In the last decade, massive street protests have again come to the fore as a go-to mode of expressing political criticism. Not only in countries perceived as championing democratic civil society but also in regions historically influenced by different forms of political oppression, where reluctance to take political action or indifference towards politics in general is a societal norm, people are now raising their voices and taking to the streets to protest against both long overdue forms of injustice and current perils to civil and human rights posed by right populist governments around the globe.
In this conference, we are looking at what actually happens when people take to the streets. Reflecting upon the phenomenon of street protests, we pursue a better understanding of impulses leading to protests, their intersubjective dynamics, the structure and meaning of spaces where they are being enacted and the diverse practices of this enactment. In its attentiveness to embodied experience and commitment to critique, the burgeoning interdisciplinary field of critical phenomenology, broadly construed, offers a unique way to analyse the subjective and intersubjective dynamics of street protests, the role of embodied togetherness and the meaning of (re)claiming the public space.
Topics we would like to address include but are not limited to:
- First person lived experience of street protests.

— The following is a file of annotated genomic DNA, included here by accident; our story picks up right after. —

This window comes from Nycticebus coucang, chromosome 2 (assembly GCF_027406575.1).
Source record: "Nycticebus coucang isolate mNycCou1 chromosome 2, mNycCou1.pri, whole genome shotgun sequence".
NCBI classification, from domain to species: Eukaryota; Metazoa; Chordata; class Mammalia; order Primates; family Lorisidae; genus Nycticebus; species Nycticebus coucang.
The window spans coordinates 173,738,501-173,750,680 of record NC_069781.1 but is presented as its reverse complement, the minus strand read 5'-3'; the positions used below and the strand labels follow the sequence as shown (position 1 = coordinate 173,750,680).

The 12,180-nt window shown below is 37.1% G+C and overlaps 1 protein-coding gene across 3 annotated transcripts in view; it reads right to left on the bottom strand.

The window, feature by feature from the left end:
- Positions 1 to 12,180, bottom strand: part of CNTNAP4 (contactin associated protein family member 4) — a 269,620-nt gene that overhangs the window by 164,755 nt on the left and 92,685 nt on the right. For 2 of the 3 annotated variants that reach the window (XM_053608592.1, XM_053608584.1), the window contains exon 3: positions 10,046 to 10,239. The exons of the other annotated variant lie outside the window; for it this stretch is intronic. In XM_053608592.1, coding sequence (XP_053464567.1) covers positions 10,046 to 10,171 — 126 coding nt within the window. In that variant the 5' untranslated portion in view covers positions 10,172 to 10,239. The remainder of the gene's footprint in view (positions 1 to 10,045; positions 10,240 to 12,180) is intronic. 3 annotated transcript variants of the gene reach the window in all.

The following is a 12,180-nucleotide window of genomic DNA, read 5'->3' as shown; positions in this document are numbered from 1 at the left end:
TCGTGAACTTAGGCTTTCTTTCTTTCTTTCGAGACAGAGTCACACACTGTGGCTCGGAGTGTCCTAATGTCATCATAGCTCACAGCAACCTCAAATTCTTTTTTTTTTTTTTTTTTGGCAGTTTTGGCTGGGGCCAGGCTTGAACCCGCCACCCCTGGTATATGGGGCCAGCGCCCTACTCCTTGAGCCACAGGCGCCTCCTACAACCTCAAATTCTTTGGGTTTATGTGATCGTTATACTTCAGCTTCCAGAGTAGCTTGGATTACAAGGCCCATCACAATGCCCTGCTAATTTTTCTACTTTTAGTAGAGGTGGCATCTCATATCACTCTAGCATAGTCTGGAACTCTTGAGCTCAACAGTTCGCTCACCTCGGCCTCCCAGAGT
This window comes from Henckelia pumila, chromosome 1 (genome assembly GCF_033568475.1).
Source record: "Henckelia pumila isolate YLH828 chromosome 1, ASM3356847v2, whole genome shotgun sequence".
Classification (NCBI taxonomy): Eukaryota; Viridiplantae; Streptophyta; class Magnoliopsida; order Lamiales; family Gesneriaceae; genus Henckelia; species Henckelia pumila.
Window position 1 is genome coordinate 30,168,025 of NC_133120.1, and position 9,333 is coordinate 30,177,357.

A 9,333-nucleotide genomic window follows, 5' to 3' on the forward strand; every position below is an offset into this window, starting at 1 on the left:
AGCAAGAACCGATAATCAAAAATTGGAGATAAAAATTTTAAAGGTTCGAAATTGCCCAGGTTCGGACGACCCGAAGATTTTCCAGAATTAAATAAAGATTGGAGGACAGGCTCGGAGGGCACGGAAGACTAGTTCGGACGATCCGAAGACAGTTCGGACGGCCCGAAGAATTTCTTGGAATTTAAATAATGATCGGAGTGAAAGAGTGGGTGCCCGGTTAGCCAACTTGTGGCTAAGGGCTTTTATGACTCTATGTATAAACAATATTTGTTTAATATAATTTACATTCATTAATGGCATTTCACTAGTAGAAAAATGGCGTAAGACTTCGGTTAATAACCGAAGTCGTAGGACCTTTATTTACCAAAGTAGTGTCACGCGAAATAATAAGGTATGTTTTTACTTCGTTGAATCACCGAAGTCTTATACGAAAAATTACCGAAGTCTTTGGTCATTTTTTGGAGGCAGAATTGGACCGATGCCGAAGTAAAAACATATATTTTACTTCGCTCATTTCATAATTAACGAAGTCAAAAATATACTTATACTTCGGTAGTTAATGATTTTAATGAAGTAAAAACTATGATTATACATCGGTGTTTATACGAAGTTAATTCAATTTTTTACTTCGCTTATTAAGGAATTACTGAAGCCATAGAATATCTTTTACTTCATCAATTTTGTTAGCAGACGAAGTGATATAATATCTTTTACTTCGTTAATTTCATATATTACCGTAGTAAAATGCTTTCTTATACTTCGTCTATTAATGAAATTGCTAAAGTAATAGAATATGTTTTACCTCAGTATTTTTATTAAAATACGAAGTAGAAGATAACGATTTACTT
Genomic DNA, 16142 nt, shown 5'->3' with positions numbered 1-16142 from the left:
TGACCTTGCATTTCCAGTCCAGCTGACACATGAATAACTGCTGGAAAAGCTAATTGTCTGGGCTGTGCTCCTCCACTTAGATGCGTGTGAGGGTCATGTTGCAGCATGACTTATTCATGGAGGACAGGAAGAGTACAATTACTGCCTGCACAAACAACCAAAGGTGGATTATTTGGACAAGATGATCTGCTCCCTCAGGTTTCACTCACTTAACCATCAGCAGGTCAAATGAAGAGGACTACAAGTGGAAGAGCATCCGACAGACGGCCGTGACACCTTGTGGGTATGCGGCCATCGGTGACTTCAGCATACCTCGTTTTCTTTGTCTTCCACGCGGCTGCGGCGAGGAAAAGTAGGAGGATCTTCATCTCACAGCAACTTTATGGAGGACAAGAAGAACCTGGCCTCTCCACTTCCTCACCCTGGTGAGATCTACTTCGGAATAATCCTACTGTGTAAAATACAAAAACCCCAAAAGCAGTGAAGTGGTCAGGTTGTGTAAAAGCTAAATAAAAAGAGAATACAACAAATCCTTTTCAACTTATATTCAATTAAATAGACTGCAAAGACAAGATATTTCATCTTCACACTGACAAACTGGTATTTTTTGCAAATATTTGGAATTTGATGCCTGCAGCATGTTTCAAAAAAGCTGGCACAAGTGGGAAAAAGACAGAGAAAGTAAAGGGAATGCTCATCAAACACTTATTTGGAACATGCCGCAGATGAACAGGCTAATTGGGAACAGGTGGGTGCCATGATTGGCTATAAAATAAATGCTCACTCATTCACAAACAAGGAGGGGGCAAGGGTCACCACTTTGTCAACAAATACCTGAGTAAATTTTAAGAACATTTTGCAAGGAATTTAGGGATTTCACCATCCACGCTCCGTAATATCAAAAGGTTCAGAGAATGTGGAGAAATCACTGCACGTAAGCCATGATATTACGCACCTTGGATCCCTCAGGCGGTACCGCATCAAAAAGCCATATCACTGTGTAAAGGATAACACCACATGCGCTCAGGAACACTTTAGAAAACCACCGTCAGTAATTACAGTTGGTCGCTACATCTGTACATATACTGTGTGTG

- Spaces of protest: streets as ‘affective’ spaces of embodied protest; embodiment, digitalization, and the transformation of the public sphere.
- Discourses of protest: speech, counter-speech, no-speech; (in)commensurability with hegemonic discourses and epistemic/discursive injustice.
- Street protests and violence/non-violence: un/civil disobedience and vandalism; state, police and repressive violence; dissident violence and self-defence.
- Who is/are the protestor/s: protestor’s subjectivity from first person singular/plural perspective.
- Intersubjectivity and belonging; the protesting collectivity as condition or result of protests.
- Critical perspectives on embodied differences between left- and right-wing /populist protests.
- The embodied nature of public protests under Covid-preventive measures that strictly police all embodied togetherness.
This interdisciplinary conference invites papers contributing to the field of reflection of street protests in the spirit of, but not confined to, critical phenomenology. It is planned as an in-person event, provided that the state of the pandemic allows for in-person gatherings.
We invite paper proposals including a title, an abstract of 300 – 350 words, name and affiliation of the author, as well as contact information. We welcome a diversity of voices in global terms. The presentation time is 30 minutes with an additional 10 minutes for discussion. The conference language is English. Please submit your proposal by July 15, 2021 to email@example.com.
Confirmed keynote speaker
Michael Marder, University of the Basque Country (UPV-EHU), Vitoria-Gasteiz (ES)
Luna Dolezal, University of Exeter (UK)
Rasmus Dyring, Aarhus University (DK)
Zeynep Gambetti, Boğaziçi University, Istanbul (TR)
Agnieszka Graff-Osser, University of Warsaw (PL)
Marina Gržinić, Vienna Academy of Art / Slovenian Academy of Science and Art (SL)
Olivia Guaraldo, University of Verona (IT)
Ari-Elmeri Hyvönen, Tampere University / University of Jyväskylä (FI)
Qrescent Mali Mason, Haverford College (US)
Danielle Petherbridge, University College Dublin (IR)
Simon Runkel, University of Jena (DE)
Kirsten Simonsen, Roskilde University (DK)
Ruth Rebecca Tietjen, University of Copenhagen (DK)
Wanelisa Xaba, University of the Western Cape (ZA)
Marieke Borren, Open University Netherlands
Sara Cohen Shabot, University of Haifa
Katja Čičigoj, Paderborn University
Maria Robaszkiewicz, Paderborn University